I’ve had the privilege of working on internet freedom issues in a range of foreign countries, but none of my partnerships abroad has meant more to me than my work in Cambodia. Which is what you’d expect when you find out that, in the course of this work over the past three years, I met Sienghom, who just this summer has become my wife.

I’ve written about my internet work in Cambodia here before. And I think Freedom House’s 2015 assessment that the internet “remains the country’s freest medium for sharing information” still holds true. That’s why I’ve generally been optimistic about Cambodia’s prospects for increasing internet freedom and democracy, as well as its increased engagement with the pan-Asian and world economies, which should lead to higher standards of living in the country generally.

It’s also why I was particularly troubled when Sienghom pointed out to me a range of disturbing news items emerging from Phnom Penh, starting just last month and continuing into this past week. The bad news started with the Cambodian government’s decision to shut down the U.S. Agency for International Development-funded National Democratic Institute in late August. NDI has focused on offering training and workshops for Cambodian politicians and would-be public servants—both in the majority Cambodian People’s Party (CPP) and in the opposition Cambodia National Reform Party (CNRP)—aimed at enabling stakeholders to function effectively and democratically in a government framework that has been edging (thanks in part to internet engagement) toward a more truly representative parliamentary democracy. In response, USAID expressed its disappointment, as did the U.S. State Department, while Cambodian Prime Minister Hun Sen—who in other decades has sought to thaw U.S.-Cambodia relations—has ramped up criticism of the United States and USAID in particular.

In August, The Cambodia Daily, an English-language independent newspaper, quoted University of New South Wales professor of politics Carl Thayer about these latest trends, saying “[a]t this point, it looks like the U.S. is losing leadership by default and China’s gaining it by design.” But this past week, The Cambodia Daily itself was shut down, ostensibly for tax reasons. This represents a new wave of government actions designed to quell not just dissent, but any criticism whatsoever. In the same few days, the government has arrested CNRP leader Kem Sokha, who is now charged with treason.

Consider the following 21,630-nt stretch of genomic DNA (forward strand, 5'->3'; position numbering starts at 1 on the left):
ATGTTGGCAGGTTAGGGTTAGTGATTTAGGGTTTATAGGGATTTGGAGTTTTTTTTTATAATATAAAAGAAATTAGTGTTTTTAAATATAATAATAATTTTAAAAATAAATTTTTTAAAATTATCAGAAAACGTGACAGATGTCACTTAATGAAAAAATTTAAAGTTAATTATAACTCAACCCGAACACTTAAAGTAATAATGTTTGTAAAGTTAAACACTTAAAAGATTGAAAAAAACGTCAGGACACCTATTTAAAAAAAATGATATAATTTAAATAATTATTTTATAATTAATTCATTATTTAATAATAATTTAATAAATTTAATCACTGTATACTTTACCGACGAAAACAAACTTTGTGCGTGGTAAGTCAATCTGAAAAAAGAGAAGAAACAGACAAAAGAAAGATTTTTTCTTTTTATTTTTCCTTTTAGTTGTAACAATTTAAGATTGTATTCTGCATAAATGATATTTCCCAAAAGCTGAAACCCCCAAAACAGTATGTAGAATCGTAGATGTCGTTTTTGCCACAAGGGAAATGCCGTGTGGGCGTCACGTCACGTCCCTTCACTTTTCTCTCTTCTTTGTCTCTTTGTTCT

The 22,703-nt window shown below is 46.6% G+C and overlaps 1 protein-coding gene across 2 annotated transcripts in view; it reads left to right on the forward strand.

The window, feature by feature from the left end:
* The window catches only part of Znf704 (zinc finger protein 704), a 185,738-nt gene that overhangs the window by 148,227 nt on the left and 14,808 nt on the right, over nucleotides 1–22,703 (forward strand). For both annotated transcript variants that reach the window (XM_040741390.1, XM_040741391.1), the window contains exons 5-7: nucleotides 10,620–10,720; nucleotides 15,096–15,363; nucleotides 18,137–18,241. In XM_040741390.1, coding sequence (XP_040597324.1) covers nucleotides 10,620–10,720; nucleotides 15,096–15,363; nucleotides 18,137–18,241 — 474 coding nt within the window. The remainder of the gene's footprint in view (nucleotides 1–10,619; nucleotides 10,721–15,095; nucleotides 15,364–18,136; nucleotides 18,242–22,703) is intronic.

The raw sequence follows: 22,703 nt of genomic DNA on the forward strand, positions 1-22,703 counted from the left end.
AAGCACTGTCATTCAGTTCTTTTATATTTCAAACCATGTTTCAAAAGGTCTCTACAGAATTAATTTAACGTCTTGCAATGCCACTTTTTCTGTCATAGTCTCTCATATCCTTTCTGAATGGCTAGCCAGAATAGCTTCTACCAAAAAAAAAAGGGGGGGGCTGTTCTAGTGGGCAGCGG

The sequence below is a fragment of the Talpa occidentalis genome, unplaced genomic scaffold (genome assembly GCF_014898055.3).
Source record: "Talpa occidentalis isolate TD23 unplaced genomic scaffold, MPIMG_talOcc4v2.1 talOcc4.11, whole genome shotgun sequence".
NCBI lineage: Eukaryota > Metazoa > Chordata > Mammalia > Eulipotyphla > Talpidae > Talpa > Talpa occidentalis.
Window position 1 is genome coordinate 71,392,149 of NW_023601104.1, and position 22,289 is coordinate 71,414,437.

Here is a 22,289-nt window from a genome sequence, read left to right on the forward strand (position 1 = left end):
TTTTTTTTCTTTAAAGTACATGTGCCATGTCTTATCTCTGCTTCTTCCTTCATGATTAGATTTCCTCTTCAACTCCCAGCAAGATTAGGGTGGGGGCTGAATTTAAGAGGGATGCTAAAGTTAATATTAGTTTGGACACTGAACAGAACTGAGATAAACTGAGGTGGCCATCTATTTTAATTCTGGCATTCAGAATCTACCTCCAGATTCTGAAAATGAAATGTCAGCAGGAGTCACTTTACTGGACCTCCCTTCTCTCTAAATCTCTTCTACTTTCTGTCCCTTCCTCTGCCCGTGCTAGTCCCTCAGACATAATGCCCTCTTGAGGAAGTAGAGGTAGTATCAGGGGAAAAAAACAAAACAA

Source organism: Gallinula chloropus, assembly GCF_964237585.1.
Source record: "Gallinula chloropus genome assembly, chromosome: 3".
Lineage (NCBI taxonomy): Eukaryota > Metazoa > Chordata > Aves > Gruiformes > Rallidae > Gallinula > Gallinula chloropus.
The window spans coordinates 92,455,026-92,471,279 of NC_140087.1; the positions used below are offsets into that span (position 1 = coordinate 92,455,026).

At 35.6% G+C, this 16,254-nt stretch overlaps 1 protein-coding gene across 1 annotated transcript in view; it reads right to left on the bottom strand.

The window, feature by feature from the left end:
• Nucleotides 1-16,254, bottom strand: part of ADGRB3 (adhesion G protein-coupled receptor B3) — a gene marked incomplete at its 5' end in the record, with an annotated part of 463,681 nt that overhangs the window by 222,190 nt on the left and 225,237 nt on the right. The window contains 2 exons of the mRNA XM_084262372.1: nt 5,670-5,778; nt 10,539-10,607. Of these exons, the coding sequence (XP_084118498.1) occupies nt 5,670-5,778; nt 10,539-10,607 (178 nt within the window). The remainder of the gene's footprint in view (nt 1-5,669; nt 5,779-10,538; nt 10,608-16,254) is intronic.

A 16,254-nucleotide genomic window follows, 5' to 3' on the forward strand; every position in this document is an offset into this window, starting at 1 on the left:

As Thayer remarked to The New York Times, ““The current crackdown is far more extensive than ‘normal’ repression under the Hun Sen regime.”

But what’s been triggering this latest wave of repression in a country that, as a U.S. ally, has been inching, not always steadily, toward democracy in recent years? Longtime observers will point you first to the last round of elections in 2013; as I wrote here in 2015:

It hasn’t helped the current government’s sense of insecurity that the 2013 Assembly election was marked by civil protest, which the government is inclined to blame, along with its slipping majority, on the rise of social media like Facebook, where individual Cambodians have felt free to share their political views.

But there’s another, more recent factor at work—namely, the messages the Trump administration has been sending to Cambodia’s leadership. One obvious message, per a report in the Phnom Penh Post, is the administration signaling its intent to cut foreign aid to Cambodia to zero. Another is President Trump’s often antagonistic relationship with the American press, which Hun Sen interprets as legitimizing his own treatment of the Cambodian press.

President Trump’s relationship with American journalists may not be improved anytime soon, but the president could reconsider whether to cut aid entirely. Understandably, Americans who feel they didn’t adequately benefit from the post-2008 economic recovery may favor the administration’s expressed commitment to disengage from (or at least reduce) the United States’ longstanding commitments to both our allies and to an international order aimed at increasing peace and promoting progress. The current “America First” foreign policy—combining promises of military strength with renegotiated trade deals—certainly resonated with these voters.

But there’s also a risk that disengagement from the role we’ve played in the international framework projects weakness rather than strength. That’s a message that can undercut the administration’s goal of a world that is “more peaceful and more prosperous with a stronger and more respected America.”

We may debate whether North Korea’s current in-your-face attitude about its nuclear weapons program has been improved or worsened by President Trump’s “fire and fury” threat last month. What’s less debatable is that the perception in many foreign countries is that the United States intends, if not to exit the world stage, then to reduce its role to a walk-on part. Whatever else that does, it doesn’t give the impression of a stronger, greater America.

Image by atdr


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